Losing faith

In a recent video appearance before the Canadian national security and defence committee, charged with preparing a report on threats to national security, former Muslim Ayaan Hirsi Ali warned the Canadian government that “you should be looking out for the sprouting of mosques and Islamic centres. You should be looking out for the establishment of Islamic schools and anything that costs money.” (click here for more information)

Hirsi Ali is famous for her involvement in a controversial Dutch film “Submission” and for the death threats made against her subsequently.  She has renounced Islam and now lives in the US, where she is now at Harvard University’s JFK School of Government.  She has also been associated with the right-wing US thinktank the American Enterprise Institute.

So, what if anything is wrong with what she said?  A lot, unfortunately.

Don’t get me wrong, I know that there are preachers of hate and violence in some mosques and Islamic centres, maybe even here in Canada.  But before we descend to the usual “all mosques are dens of evil” state, let’s not forget that any religious centre can be the locus of such poisonous talk.  Remember Terry Jones?  No, not the brilliant ex-Monty Python actor, but the hate-spewing, Quran-burning ideologue in Florida who says that torching Islam’ holy book is not “radical”.  Or Myanmar’s Buddhist monk Wirathu whose 969 movement espouses hate against Muslims.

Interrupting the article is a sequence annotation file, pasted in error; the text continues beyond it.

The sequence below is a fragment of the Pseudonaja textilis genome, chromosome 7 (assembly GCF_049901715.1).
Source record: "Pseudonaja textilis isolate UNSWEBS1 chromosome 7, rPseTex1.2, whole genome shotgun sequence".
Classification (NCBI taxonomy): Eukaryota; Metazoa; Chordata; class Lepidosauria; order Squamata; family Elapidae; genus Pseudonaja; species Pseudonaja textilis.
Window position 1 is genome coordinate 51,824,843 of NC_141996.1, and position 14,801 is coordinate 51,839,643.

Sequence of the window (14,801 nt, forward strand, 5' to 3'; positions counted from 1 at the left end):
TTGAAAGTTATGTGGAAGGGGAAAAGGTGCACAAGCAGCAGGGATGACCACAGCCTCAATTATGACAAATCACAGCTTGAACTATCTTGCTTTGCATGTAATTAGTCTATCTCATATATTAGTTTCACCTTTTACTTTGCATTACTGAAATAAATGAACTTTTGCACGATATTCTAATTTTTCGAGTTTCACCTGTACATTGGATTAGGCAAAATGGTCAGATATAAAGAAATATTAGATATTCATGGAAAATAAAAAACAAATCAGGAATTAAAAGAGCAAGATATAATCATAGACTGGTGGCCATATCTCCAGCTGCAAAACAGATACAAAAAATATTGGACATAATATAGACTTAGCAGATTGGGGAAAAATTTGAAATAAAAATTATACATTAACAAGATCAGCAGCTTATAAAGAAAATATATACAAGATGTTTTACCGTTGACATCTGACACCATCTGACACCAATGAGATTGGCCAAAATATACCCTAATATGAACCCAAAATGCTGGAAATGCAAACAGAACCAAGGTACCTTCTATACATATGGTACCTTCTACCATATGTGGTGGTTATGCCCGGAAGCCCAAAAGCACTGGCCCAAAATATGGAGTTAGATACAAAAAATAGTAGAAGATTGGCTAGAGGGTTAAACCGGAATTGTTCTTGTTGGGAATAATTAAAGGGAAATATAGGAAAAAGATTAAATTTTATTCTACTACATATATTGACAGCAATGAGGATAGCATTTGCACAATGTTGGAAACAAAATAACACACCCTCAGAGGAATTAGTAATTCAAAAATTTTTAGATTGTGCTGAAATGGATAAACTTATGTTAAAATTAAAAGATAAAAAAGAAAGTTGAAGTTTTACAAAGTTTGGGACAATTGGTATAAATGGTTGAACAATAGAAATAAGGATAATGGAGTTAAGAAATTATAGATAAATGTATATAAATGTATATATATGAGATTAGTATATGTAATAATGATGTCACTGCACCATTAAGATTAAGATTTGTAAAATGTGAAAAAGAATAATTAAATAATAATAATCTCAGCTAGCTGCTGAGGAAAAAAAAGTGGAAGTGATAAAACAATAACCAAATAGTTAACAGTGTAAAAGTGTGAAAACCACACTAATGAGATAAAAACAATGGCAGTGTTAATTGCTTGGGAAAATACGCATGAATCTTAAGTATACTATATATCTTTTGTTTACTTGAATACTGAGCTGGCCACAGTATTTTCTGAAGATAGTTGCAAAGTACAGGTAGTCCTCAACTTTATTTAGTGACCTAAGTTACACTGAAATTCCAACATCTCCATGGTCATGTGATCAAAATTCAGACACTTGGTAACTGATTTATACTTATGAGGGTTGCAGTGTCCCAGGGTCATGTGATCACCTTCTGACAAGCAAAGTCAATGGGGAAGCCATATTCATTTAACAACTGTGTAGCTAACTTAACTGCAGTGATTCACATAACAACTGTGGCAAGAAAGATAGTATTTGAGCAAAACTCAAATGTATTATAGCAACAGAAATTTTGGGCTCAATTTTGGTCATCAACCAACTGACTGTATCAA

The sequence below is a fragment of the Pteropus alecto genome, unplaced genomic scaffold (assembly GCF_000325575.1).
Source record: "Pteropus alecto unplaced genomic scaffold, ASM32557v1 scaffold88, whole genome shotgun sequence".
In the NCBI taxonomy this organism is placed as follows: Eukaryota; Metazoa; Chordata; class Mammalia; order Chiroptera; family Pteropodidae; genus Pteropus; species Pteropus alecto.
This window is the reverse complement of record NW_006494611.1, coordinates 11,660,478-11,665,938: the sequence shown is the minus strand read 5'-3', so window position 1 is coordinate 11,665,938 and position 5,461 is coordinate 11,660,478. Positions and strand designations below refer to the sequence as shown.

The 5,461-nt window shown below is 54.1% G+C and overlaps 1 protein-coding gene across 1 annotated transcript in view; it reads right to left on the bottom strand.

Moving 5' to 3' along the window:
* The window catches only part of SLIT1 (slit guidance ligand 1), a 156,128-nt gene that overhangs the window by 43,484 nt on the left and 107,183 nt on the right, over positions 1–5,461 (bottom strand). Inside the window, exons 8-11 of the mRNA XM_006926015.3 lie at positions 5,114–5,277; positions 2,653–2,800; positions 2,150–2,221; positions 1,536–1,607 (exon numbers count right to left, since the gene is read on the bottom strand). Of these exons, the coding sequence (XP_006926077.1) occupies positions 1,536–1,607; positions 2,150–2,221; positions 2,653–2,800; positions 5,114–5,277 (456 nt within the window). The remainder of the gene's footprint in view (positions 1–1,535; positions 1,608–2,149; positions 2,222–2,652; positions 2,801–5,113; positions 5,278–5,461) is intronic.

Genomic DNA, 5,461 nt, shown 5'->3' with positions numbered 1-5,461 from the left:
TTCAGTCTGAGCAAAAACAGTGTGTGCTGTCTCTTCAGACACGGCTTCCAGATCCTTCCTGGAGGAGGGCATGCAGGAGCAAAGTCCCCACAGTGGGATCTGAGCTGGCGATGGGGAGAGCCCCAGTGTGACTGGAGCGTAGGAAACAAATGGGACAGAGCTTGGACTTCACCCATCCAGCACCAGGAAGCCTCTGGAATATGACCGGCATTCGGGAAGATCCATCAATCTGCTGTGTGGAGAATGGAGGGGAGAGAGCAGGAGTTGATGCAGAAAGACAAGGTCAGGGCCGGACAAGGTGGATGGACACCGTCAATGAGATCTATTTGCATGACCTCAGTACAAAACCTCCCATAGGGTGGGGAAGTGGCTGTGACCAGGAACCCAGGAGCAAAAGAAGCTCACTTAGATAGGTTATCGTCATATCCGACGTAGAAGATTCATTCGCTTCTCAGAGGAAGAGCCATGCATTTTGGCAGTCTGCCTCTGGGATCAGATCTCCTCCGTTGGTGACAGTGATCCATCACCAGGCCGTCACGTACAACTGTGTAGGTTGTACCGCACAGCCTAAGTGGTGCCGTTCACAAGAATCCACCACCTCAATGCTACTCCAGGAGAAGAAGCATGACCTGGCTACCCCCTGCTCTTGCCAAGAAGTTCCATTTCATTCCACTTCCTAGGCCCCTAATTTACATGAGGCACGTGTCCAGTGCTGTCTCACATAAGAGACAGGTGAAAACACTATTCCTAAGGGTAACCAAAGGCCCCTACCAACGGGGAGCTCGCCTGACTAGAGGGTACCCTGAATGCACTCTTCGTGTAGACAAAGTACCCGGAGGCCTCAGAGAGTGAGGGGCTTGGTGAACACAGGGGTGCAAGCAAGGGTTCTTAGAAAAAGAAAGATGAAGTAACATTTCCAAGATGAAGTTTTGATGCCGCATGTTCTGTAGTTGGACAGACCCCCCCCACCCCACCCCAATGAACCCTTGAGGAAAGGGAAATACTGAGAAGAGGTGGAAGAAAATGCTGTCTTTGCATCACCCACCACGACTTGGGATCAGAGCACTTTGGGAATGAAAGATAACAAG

So, are Canadian mosques a huge source of violent extremism?  Not in my experience.  And I have had the opportunity to visit many across the country.

What about the incoming foreign funding?  Is that a problem?  Maybe.

If funding comes in from countries where a particular intolerant form of Islam is preached, then it is possible that the money may come with an expectation that this form of the faith will be propagated.  It is also an issue if the sponsors have no good idea of the reality of Canadian Islam and the Muslims who live in our society.

But it is important to distinguish between intolerance and extremism.  I am no fan of hateful exclusionary Islam, but I know that there are hateful exclusionary Christians here  as well.  Being hateful does not make you a terrorist.  It makes you a pain in the you-know-where, but that’s what you get for freedom of expression.  Furthermore, studies have shown that there is not a linear relationship between hate and violence (mind you in some cases you can make that link).  Besides, it is up to communities, not the government, to take these preachers and their ideologies to task.

I guess what really concerns me about Ms. Hirsi Ali’s comments are the generality.  She seems to suggest that all mosques, Islamic centres and schools need to be watched.  Not only is this uncalled for, it would divert limited resources from considering the few places where there may be a problem.

In an earlier blog I noted that the threat here is not existential: it’s serious but the sky is not falling. Taking Ms. Hirsi Ali’s advice to heart will further alienate Canadian Muslims and destroy the relationships painstakingly built with them.

So I say we should not submit to her recommendations

By Phil Gurski

Phil Gurski is the President and CEO of Borealis Threat and Risk Consulting Ltd. Phil is a 32-year veteran of CSE and CSIS and the author of six books on terrorism.

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